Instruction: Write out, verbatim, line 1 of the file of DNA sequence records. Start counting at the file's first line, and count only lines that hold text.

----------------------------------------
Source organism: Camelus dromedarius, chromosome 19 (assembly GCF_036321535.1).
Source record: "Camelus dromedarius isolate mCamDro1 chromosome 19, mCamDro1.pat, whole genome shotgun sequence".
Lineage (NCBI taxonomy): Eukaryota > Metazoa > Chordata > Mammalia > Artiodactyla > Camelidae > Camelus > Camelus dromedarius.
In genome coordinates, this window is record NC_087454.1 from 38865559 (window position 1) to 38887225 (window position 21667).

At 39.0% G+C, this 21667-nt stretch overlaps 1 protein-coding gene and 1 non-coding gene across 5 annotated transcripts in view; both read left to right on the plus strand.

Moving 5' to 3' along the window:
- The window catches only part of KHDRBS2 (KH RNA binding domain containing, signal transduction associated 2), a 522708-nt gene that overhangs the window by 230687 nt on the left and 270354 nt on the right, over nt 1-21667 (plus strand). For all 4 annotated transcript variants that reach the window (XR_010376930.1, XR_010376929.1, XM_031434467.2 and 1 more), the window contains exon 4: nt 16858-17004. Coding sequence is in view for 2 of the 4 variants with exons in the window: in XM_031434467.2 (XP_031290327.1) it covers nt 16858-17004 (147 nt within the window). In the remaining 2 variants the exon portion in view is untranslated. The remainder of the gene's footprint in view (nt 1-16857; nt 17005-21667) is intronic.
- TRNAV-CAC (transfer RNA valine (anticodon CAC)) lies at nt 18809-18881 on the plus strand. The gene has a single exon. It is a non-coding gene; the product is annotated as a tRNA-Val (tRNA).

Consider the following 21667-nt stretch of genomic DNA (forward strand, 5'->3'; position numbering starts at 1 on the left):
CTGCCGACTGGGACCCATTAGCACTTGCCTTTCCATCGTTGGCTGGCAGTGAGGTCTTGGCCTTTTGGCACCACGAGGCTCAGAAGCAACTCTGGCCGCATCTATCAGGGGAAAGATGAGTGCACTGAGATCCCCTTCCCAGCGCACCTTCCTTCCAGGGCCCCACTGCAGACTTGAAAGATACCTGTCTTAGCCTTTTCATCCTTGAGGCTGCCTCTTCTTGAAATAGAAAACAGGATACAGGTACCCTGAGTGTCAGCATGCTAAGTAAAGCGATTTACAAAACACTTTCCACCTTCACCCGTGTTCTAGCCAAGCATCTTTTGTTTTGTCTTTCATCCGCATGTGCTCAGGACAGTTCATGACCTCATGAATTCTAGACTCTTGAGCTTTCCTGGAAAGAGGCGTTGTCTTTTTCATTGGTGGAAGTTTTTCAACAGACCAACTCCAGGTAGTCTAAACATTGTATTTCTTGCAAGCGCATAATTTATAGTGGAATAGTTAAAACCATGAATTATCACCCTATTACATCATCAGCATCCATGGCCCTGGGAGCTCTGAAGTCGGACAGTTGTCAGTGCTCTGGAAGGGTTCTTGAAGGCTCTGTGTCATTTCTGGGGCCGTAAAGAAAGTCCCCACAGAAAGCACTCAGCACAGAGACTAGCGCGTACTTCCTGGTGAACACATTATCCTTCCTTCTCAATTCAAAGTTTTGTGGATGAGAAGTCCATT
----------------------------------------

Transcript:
Source organism: Camelus dromedarius, chromosome 19 (assembly GCF_036321535.1).